December 30, 2017

Time to "Like" Being There

The best thing about returning to places is that the self-imposed pressure to maximize my time there is lifted. Not completely, but lifted so much to the point where I can finally enjoy a museum or two (or three). I can also put my phone back in my pocket because capturing photos isn't my main objective anymore and sometimes I don't even need to use Google Maps to get around.


There are indeed photos of my third journey to Barcelona, but not nearly as many as a typical nine-day trip would normally collect. Most of the photos are also from my dear friend, Kathleen, who joined Marc and me for this Christmas.


There are two main reasons I don't have over two hundred photos from this trip (really, I think on my most photo-rrific adventures, I was averaging over twenty-five photos per day).

1. I purposefully left my main cell phone* and Instagram connection at home. Turned off. I wanted a real break from work, constant texting, and feeling the ridiculous need to get a "data-hit" every ten to fifteen minutes. No Instagram to post onto? No reason to take so many photos!

2. Barcelona is extremely photogenic. That does not mean I have to be chained to viewing the beauty from behind a phone camera lens the entire time! Because even though I have prided myself on being able to step away from my semi-connected phones during vacations, I have still succumbed to the 2017 addiction of regularly updating and posting on Instagram.

*Yes, I have two smart phones, but it's not my fault that Apple created software update dependency and my totally fine iPhone 4 that hasn't been able to update since 2014 is basically just a glorified iPod touch now. The latest blow has been that my FaceTime no longer works when calling Apple users who have downloaded the most recent iOS 11 update. Oh well.

I really liked Instagram. So much that it would consume large chunks of my days, thoughts, and reality. And when I feel like my time freedom is being compromised, it's only a matter of real time before I find some way to break free. I deleted all the game apps on my iPod back in 2012. I have never once downloaded or played another game on my phone or iPod since. I deleted my Facebook account in 2014, and have not missed it. Ever.

Last year I took a huge break from blogging, but knew I would come back to it because, for me, writing is an investment worth pursuing. Writing is my art expression of choice. But this blog had become an endless pursuit of audience building and social media trolling, and I had to step away to be normal about writing again.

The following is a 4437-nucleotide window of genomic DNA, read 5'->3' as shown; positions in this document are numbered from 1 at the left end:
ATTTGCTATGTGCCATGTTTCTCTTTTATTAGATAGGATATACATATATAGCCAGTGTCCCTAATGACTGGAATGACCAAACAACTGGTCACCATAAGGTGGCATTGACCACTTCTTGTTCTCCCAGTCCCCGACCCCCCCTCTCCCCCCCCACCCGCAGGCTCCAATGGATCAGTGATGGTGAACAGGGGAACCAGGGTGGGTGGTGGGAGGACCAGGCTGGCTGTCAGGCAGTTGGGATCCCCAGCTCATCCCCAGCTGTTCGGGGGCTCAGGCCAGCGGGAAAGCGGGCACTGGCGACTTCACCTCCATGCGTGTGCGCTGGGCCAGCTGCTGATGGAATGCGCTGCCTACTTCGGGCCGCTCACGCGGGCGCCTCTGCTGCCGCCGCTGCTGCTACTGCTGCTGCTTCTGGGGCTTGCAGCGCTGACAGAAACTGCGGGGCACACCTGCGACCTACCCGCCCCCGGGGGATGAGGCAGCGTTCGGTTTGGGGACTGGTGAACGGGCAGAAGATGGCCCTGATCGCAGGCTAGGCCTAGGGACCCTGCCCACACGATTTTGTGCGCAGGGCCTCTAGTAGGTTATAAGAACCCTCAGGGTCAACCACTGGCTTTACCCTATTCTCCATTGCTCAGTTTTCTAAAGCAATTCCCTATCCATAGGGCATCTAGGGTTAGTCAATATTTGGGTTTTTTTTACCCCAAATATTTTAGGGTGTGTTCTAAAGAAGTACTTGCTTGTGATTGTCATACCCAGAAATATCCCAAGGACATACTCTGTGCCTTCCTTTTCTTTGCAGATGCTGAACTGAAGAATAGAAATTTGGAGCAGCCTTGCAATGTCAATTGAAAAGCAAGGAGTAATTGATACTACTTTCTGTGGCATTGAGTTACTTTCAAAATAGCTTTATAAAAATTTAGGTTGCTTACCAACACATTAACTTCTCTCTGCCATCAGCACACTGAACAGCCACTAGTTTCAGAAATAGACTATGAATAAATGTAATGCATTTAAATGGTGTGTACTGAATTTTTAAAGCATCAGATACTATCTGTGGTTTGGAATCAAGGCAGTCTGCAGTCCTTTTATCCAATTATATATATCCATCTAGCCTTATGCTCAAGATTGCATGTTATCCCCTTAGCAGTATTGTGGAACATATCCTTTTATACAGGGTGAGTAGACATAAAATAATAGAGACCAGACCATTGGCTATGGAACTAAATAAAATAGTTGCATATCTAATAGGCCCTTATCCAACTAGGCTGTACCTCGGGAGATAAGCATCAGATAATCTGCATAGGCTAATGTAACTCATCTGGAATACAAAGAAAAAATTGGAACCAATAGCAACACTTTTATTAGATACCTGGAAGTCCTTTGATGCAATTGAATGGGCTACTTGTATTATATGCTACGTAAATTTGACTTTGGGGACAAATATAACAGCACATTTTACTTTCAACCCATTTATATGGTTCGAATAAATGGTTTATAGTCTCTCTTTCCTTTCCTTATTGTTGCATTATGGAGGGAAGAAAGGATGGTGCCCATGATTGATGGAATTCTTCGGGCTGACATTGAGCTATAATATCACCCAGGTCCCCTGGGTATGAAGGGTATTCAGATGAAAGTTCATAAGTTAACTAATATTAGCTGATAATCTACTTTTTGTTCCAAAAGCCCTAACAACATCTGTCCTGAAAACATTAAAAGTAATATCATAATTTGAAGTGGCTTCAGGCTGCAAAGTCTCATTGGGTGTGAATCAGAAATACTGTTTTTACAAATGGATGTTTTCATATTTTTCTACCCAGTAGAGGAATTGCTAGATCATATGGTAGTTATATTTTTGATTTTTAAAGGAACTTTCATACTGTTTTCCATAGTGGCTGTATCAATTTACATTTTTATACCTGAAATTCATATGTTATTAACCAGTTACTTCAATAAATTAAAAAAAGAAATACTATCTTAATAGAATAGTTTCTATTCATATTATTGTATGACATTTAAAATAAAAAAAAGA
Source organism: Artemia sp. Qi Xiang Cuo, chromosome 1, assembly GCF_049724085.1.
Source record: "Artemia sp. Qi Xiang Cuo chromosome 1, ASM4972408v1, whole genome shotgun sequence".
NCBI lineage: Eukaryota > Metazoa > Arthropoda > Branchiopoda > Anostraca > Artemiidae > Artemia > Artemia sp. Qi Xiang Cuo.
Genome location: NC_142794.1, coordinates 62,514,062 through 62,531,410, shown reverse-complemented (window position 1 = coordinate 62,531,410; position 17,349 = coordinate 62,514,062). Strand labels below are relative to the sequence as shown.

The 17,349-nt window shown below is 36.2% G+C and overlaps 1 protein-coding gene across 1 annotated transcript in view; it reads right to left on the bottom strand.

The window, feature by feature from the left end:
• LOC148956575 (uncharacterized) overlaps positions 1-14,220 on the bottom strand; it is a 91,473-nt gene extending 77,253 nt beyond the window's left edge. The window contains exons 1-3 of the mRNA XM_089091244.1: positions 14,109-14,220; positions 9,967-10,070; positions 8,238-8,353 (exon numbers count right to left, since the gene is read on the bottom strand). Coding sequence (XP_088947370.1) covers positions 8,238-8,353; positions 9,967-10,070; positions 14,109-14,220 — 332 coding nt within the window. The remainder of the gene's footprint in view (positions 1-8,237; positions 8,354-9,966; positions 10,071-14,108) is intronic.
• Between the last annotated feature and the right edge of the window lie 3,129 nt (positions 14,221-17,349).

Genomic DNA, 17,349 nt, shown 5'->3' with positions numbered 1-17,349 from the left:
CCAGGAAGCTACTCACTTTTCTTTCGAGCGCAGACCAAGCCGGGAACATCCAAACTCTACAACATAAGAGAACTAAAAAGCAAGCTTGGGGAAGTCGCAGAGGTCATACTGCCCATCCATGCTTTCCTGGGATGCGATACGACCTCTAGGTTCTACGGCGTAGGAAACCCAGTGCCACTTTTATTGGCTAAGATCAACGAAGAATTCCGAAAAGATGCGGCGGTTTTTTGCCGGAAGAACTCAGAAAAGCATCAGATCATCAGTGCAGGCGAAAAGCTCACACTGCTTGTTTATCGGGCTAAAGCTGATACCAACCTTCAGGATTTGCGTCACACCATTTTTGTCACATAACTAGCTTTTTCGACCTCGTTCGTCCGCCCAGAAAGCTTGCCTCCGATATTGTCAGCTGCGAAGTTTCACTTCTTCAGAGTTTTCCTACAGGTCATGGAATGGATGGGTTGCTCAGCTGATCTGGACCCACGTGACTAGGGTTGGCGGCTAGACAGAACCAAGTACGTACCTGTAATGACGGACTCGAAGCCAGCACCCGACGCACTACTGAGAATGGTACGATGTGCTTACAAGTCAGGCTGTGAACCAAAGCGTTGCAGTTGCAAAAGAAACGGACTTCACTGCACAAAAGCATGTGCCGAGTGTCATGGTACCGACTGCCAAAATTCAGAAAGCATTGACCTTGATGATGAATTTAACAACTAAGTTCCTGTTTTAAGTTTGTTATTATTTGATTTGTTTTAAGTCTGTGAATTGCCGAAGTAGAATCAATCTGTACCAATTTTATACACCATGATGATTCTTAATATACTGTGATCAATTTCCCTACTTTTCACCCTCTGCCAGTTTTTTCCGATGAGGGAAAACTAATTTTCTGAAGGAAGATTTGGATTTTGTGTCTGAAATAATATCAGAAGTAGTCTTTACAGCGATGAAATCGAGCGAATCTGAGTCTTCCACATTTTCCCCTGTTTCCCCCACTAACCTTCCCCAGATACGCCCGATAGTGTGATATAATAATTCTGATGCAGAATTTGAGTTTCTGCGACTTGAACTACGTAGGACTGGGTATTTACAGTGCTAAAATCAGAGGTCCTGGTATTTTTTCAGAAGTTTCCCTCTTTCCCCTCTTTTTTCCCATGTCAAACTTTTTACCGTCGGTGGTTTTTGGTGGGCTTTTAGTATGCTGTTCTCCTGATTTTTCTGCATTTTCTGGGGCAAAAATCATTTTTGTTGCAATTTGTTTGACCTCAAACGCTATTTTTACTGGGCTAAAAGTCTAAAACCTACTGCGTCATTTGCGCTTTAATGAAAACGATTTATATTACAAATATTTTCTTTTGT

With Instagram, I took a much needed break over Christmas, and this break acted just as well as a test for myself. I knew if I missed it, it would still be there and I could go back to it. I knew if I got so desperate as to re-download the app and sign-in on my old iPhone, I could do it.

I was not a gamer. Goodbye, games.

I was not a Facebook person. Goodbye, Facebook.

I am not actually a photographer. Instagram added the advertisements and the stories, and I knew I wouldn't be able to stick with it forever. And ultimately: I did not miss it one bit.

It's okay if the only "like" I get from a trip or experience is that I like being there.

In fact, it's more than okay, it's awesome and it's real.

Goodbye, Instagram.


My profile will continue to exist as historical facts, so all my hashtag links will remain and the years of documented adventures will still be accessible. Instagram peer pressure taught me a lot about how to take better photos and I really appreciate that. But I don't need to post instant stories or twice a day on my feed anymore. If you've got an important update for me to know about, you'll tell me. Or I'll find out from somebody else. Being late to the social information party never got me down.

I am a writer. I knew I was a writer ever since I got my first journal in 1996. Even after I can't be a gym rat anymore, I will still be able to be a writer. I am meant to write; I am not here to take so many photos that I don't have time to write my thoughts, characters, and stories. Why did I need to get better at taking pictures? Why did I need to receive virtual approval from others that pictures or videos of my experiences were worthwhile? We get so caught up in these handheld computers we call cell phones and this "cool app" and that "cool connection" that we are missing the moments that are happening right in front of us.

I don't know if my blogging activity will necessarily increase exponentially, but the opportunity to write more will. What I did not want to happen was in five more years, I would be ready to write a book and it would be about Instagram because that was the main thing I would have been doing the whole time.

A life is not well-lived on a cell phone, and I would rather have hundreds of actual present-life experiences than hundreds of likes and comments.

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